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ABSTRACT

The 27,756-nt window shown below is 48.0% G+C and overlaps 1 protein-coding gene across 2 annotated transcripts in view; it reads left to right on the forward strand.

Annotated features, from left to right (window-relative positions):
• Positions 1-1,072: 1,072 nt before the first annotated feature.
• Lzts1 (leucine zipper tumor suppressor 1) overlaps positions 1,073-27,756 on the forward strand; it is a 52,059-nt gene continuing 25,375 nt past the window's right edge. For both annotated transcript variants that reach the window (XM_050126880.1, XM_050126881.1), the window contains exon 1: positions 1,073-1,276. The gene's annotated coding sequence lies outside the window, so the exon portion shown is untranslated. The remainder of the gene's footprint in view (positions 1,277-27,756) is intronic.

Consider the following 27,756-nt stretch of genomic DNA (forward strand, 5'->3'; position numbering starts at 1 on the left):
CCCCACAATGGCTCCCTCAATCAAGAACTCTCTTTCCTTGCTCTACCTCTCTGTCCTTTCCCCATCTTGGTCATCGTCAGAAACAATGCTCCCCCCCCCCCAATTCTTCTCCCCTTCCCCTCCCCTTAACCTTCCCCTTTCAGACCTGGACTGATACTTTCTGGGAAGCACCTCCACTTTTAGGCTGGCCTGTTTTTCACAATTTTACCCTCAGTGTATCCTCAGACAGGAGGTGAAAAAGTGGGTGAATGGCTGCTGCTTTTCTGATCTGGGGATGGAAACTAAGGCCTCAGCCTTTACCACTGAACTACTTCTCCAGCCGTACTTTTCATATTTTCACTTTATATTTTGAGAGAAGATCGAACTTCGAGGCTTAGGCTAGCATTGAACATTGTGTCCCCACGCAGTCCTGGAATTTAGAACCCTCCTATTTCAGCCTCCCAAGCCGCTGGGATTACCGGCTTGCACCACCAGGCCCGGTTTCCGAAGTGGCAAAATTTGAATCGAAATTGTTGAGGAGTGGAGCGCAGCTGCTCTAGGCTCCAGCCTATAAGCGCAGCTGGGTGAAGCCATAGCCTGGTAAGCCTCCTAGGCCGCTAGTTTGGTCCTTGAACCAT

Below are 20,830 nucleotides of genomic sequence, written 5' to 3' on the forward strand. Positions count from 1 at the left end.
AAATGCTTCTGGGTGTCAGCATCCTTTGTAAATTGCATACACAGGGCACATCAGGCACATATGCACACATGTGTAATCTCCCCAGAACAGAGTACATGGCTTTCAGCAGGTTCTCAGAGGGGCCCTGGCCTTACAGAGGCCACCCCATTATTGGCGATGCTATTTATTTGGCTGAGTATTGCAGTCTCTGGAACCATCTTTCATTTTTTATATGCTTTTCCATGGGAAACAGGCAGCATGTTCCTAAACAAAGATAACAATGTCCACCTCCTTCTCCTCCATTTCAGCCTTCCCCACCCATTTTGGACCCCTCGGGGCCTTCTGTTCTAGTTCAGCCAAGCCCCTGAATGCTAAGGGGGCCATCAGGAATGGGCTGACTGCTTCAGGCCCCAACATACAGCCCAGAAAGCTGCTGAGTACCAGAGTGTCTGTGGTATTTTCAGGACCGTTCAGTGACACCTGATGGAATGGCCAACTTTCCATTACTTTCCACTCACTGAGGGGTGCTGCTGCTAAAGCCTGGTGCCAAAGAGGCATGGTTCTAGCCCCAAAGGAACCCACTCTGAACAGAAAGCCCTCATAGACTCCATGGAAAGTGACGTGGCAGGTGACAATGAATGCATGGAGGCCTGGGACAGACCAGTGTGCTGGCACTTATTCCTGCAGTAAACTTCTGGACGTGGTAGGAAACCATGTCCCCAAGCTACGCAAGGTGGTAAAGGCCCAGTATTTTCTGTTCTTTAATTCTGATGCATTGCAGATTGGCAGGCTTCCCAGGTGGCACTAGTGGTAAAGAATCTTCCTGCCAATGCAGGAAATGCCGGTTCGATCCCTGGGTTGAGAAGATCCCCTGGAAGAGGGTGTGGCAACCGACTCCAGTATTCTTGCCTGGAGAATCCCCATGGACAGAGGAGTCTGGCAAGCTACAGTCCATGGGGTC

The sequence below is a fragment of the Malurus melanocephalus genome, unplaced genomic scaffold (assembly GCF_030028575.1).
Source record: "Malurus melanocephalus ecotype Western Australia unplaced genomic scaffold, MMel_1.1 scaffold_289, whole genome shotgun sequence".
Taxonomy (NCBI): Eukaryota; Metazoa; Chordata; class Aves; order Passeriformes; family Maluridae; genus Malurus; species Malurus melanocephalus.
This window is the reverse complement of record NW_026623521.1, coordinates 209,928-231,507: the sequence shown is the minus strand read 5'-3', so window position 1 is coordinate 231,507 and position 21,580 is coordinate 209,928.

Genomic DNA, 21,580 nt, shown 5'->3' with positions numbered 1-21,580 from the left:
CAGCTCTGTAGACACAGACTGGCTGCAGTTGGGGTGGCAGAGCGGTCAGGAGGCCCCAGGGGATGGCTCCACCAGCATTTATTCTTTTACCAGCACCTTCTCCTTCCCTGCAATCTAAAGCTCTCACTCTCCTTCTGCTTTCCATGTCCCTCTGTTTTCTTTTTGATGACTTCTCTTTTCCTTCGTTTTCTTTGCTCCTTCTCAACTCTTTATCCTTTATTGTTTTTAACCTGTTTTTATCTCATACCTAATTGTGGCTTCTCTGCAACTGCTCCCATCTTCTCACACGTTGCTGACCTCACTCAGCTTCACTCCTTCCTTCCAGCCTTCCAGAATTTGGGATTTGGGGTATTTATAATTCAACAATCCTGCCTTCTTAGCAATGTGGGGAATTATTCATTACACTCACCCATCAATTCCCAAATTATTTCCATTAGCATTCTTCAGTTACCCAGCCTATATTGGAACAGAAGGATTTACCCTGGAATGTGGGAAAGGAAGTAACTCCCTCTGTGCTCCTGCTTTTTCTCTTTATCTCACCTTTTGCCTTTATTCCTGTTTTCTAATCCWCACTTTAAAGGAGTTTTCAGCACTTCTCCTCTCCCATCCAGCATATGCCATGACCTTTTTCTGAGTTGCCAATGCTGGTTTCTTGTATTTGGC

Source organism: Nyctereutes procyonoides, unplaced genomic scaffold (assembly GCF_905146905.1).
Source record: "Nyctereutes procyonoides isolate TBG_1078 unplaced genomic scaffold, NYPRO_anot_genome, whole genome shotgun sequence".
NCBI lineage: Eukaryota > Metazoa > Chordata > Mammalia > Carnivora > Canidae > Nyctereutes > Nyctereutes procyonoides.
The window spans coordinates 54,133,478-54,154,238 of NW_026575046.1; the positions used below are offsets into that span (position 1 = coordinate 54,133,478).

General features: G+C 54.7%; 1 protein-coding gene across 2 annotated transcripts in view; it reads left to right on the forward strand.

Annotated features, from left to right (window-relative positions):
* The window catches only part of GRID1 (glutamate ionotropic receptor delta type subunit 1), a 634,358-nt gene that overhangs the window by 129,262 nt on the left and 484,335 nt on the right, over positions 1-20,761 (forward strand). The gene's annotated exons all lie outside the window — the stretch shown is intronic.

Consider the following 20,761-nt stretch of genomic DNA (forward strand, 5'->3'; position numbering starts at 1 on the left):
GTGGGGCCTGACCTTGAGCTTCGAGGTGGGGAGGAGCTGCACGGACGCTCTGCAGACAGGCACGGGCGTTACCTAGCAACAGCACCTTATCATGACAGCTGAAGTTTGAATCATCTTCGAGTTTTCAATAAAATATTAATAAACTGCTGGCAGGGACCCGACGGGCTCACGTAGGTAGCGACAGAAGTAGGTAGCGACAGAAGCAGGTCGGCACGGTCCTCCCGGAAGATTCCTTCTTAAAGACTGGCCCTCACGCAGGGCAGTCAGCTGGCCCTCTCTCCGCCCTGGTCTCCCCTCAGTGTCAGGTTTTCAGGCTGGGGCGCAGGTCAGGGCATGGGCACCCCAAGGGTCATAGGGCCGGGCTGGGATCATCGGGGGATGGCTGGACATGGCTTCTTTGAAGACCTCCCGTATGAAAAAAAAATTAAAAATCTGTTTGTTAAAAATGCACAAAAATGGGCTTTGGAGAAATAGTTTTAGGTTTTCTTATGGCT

Richard Florida's creative class concept hardly needs introduction, neither in academic nor in urban and regional policy circles. The essence in a nutshell: the economic future of cities depends on their ability to attract creative people; and these creatives are attracted most to places that are tolerant, diverse, lively, and amenity-rich. Florida assigns these locational preferences specifically to the creative class, implying that they are of less importance to the “ordinary” workforce. With the help of a survey we compare the reasons why people moved to or stayed in Berlin's most bohemian neighborhood, Prenzlauer Berg. We make a distinction between those who are categorized as “creative class” and others. Our results indicate that despite its unique character the creative class is not predominantly driven by the locational preferences Florida specifically assigned to them. Remarkably, these locational preferences appear more important drivers of residential choices for the ordinary workforce.